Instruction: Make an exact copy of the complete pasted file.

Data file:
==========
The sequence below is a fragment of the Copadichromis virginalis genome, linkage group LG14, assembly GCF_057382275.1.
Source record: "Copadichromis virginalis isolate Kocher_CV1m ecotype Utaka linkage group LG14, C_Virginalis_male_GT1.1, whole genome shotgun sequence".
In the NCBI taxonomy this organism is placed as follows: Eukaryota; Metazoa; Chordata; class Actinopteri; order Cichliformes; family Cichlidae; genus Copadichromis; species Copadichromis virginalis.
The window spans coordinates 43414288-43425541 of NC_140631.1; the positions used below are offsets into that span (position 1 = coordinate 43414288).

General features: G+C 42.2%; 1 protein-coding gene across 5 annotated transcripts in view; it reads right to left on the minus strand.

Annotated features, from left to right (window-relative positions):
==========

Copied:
The sequence below is a fragment of the Copadichromis virginalis genome, linkage group LG14, assembly GCF_057382275.1.
Source record: "Copadichromis virginalis isolate Kocher_CV1m ecotype Utaka linkage group LG14, C_Virginalis_male_GT1.1, whole genome shotgun sequence".
In the NCBI taxonomy this organism is placed as follows: Eukaryota; Metazoa; Chordata; class Actinopteri; order Cichliformes; family Cichlidae; genus Copadichromis; species Copadichromis virginalis.
The window spans coordinates 43414288-43425541 of NC_140631.1; the positions used below are offsets into that span (position 1 = coordinate 43414288).

General features: G+C 42.2%; 1 protein-coding gene across 5 annotated transcripts in view; it reads right to left on the minus strand.

Annotated features, from left to right (window-relative positions):